Home / The Rix & Kay Blog / Conservatives and Labour target Capital Gains Tax and Entrepreneur’s Relief
Bruce Clarke

Partner - West Kent (Hadlow)

3rd December 2019

By now most people are aware that there is a general election on Thursday 12th December and whilst an election brings with it a time of political uncertainty, it also brings with it times of uncertainty for tax payers – and this time around, particularly for entrepreneurs.

As part of their manifestos, both the Conservatives and Labour have targeted, amongst other taxes, Capital Gains Tax and in particular a helpful relief called ‘Entrepreneur’s Relief’.

Entrepreneur’s Relief operates to reduce the rate of Capital Gains Tax charged on disposals of certain qualifying business assets. The relief is available to individuals, the trustees of some trusts and, if the disposal took place whilst the deceased was alive, to personal representatives. Provided the relevant conditions are satisfied, the rate of tax charged is reduced to 10% on any gain arising. However, as with all reliefs, there are conditions that need to be satisfied and restrictions on those who can claim.

As part of their manifestos, Labour have said that they will abolish Entrepreneur’s Relief; whilst the Conservative manifesto claims that the party will “review and reform” the relief. Whilst it is not clear how either party intends to follow through with their promise (or indeed any effects elsewhere), what is clear is that Entrepreneur’s Relief is in the spotlight meaning now is the time for those who may be able to claim the relief (particularly owner managed businesses and individual) to have a review to see if there is any action they could take to safeguard what is available now.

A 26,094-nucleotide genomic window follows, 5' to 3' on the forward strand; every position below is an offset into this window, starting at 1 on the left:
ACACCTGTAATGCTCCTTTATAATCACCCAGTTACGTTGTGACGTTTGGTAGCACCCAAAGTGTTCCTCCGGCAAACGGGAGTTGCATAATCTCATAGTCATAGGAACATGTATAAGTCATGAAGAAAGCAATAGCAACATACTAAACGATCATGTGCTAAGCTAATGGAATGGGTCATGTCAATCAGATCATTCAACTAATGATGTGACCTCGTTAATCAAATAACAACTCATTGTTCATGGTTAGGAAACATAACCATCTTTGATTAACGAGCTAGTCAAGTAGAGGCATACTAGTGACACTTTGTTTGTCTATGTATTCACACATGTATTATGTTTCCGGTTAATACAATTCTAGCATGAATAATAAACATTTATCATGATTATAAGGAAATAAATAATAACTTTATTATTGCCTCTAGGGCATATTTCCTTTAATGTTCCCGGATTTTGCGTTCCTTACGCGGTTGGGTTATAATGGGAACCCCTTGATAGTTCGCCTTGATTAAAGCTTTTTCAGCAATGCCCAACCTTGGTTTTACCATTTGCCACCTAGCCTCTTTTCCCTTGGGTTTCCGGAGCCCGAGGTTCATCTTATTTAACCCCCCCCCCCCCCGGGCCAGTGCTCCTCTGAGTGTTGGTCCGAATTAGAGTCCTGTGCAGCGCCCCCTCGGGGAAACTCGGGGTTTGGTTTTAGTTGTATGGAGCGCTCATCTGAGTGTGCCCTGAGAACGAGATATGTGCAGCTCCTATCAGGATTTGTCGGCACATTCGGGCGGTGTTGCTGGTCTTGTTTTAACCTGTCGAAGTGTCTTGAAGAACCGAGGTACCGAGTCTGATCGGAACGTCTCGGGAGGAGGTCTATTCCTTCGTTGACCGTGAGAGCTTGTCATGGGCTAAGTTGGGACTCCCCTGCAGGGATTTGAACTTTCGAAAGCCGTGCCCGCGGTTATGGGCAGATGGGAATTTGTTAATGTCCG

But it is not only Entrepreneur’s Relief that is under the spotlight. Both Labour and the Conservatives have between them in one way or another focused on Income Tax, Capital Gains Tax, the Residence Nil Rate Band, second homes, SDLT and non-residents purchasing residential property. Whether the promises made will come to fruition (and if so, how) is anyone’s guess, but one thing is clear; taxes that affect a large part of the population in one way or another are under the spotlight and whilst nobody can second guess what is around the corner, we can work with what we know now.

If you would like to speak to a member of the team, email Bruce Clarke. bruceclarke@rixandkay.co.uk